Chacos column: Back off and stop the bullying
Enjoy the Ride
I don’t want summer break to end. I couldn’t say that a few years ago when my children were all in diapers at the exact same time. Back then, every day felt like eternity, and I was sequestered in my laundry room while the sun peeked brightly through the windows. Each kid napped at different times, ate at different times, and my overly tight shorts reminded me that I guess I probably ate all the time, too.
Now I wish I could keep my kids home for a bit longer, but they’re anticipating connecting with friends whom I’ve selfishly kept them away from most of the summer. They can’t wait to resume their scheduled activities and try new experiences. As for me, the very same things my kids are excited about fill me with pause and stress that I expect every parent probably holds for similar reasons.
I have fairly resilient kids, and luckily they’re sometimes really kind of oblivious, too. However, they’re not immune to what some call lighthearted teasing, a joke that goes too far or incidental bullying. I have two middle schoolers and a precocious youngster who all think something is “wrong” with them.
Each child cites their own reasons for getting teased, and we work hard as a family to hear them and offer suggestions for handling their naysayers. No amount of listening or reasoning to the contrary changes their reality. So like every other mom out there, I’m on high alert going into fall school season keeping an eye out for the newest bully.
Living in a small, tight-knit community offers all types of support, and I’m eternally grateful for it. But sometimes I hear that we live in a “bubble,” and that term is starting to really sound offensive, for the comments are designed to imply that we’re out of touch with reality. Nothing can be further from the truth. Bullying behavior is everywhere and no one is immune to it.
As a kid I spent months sleeping in my bedroom closet because of a bully one grade older than me. She sniffed out my fear, my insecurity and observed that I didn’t have too many friends as I just moved to town. Oh, and I also had crazy, bright red hair and thighs a bit out of proportion to the rest of my body. That seemed to be plenty of ammunition and sealed my fate for sure.
Today I’m in tune with what excessive teasing or bullying can do to a child’s well-being, their confidence, their self-worth and what could ultimately result if we don’t address it head on and full throttle. I know I can’t do it alone. I have to rely on my community for help. I need to develop and foster relationships with many different types of people to diffuse the bullying I know lurks in the shadows toward kids that are perceived as weaker or different.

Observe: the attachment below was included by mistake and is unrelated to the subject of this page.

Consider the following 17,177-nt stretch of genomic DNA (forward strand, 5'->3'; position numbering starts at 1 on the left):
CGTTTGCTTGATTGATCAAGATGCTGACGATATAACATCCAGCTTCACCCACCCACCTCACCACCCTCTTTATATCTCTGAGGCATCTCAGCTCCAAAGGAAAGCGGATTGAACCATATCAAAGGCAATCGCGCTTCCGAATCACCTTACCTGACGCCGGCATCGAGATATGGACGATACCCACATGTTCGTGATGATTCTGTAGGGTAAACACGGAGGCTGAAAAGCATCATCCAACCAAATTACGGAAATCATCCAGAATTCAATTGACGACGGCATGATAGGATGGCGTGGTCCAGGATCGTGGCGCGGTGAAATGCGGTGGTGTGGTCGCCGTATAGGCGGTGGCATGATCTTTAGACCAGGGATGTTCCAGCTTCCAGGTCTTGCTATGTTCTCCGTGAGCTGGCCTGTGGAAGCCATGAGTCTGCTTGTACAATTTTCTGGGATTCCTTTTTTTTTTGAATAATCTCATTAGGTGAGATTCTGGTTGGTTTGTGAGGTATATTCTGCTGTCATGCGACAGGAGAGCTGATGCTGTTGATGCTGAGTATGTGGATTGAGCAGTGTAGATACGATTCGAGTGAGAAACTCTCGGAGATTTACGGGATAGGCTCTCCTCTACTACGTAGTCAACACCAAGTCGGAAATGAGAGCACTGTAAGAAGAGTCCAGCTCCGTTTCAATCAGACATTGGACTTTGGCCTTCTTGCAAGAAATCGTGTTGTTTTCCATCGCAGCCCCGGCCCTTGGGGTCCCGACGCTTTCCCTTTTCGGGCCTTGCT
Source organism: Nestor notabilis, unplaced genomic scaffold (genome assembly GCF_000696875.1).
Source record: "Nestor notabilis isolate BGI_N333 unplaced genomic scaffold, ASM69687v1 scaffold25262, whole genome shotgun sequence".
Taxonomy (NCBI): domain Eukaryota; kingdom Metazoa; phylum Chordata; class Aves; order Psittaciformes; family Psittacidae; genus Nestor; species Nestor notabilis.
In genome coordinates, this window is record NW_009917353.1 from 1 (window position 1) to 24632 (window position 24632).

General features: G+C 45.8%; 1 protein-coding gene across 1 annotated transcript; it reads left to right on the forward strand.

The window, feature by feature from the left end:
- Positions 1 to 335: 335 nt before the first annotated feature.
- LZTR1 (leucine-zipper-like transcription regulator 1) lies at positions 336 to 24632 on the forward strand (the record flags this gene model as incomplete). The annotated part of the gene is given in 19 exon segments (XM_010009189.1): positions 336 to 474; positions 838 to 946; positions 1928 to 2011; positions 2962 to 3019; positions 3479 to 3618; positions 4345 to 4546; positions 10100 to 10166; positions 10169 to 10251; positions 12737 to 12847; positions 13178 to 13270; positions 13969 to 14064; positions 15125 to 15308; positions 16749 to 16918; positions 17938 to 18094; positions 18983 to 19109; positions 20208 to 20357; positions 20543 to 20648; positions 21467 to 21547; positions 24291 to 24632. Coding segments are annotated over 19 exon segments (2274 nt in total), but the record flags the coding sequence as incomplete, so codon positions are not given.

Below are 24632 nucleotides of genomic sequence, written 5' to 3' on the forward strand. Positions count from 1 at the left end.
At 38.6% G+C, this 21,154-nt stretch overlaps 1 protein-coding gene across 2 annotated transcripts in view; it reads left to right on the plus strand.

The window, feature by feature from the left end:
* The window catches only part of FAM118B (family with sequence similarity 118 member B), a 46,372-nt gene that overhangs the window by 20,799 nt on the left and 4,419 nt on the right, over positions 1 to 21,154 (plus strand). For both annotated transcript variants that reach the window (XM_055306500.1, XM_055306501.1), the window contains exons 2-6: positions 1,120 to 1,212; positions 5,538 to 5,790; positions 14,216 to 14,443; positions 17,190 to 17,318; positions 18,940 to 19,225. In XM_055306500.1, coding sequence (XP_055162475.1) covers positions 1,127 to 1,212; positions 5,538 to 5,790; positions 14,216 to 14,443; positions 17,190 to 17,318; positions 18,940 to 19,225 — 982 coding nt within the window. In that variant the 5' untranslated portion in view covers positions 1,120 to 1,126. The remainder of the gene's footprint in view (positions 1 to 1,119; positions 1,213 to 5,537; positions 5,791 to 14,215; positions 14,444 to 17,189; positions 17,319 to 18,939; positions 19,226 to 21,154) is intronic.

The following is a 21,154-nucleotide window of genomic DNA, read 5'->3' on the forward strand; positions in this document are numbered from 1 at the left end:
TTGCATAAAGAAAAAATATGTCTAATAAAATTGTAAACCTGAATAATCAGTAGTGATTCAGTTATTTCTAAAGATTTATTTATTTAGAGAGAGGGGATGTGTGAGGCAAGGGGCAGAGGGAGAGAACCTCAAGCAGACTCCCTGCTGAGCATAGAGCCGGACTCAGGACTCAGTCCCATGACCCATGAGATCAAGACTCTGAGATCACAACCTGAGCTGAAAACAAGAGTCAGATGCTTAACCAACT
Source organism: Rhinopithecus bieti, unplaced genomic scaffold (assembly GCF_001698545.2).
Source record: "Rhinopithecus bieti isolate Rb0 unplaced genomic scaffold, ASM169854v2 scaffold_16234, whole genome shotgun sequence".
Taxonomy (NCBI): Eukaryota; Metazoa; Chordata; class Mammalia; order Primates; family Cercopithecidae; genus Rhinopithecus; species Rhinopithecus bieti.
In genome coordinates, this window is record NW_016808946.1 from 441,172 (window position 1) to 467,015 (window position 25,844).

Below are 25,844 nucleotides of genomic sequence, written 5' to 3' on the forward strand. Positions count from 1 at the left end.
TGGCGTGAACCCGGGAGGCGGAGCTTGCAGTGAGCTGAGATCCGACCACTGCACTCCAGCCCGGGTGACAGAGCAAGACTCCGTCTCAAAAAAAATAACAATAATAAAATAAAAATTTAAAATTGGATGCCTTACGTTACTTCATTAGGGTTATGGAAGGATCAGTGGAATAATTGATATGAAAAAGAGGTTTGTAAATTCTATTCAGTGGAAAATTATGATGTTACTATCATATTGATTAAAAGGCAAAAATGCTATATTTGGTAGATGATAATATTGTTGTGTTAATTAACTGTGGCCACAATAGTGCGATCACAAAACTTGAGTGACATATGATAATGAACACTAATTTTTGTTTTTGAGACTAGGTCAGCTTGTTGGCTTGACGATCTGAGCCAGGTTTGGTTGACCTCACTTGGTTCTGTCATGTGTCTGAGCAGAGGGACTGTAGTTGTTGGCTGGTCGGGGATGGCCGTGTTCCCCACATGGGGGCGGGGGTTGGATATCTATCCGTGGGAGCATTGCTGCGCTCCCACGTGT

As a teacher and now as a parent I’ve learned that we need to start with integration, even if it makes a bunch of us uncomfortable. The unknown usually is, but it’s the right thing to do. Next, it’s our jobs to educate and inform. We know more than ever before in regards to teaching to the multiple intelligences, brain-based learning, the gender spectrum, the autism spectrum and how kids learn in general. Let’s not pretend those aren’t facts. Third, we have to give it time. So often we’re quick to shut something down because we’re afraid to give it the time it needs to develop into something different than how we’ve been accustomed to operating.
Only after we integrate, educate and offer time for something to take hold will we arrive at the inclusion many of us desperately seek and many of us need in order to feel fully part of our society. Change takes work, courage and requires us to face the fear that we like to sometimes hide behind.
Bullying comes in all shapes and sizes. We’ve all experienced it at some point for our height, weight, name, skin color, religion or any number of other defining labels. We know it’s most likely found when someone tries to feel superior over another because they’re insecure in themselves. We see it in our current leadership, in our extended families, in some of our friendships and we see it with our kids and their peers.
Our children need us to guide them through these negative experiences because they rely on the adults around them for education and security. Kids wait to see how we will react before proceeding with something new. But we see that children are really OK with differences as long as they can find something that connects them. Once they find that thing in common, then they go off and play together and only seem to change their perception when an adult guides them to do so.
Adults, on the other hand, should have already learned that judging others, labeling individuals with condescending terms and making hurtful comments doesn’t serve a productive purpose. From what I’ve personally observed some like to find every difference and then use it to keep us disconnected from one another. I think this only perpetuates ignorance, fear and negativity. So let’s pull it together, people, because our kids are watching.
Andrea Chacos lives in Carbondale, balancing work and happily raising three children with her husband. She strives to dodge curveballs life likes to throw with a bit of passion, humor and some flair.
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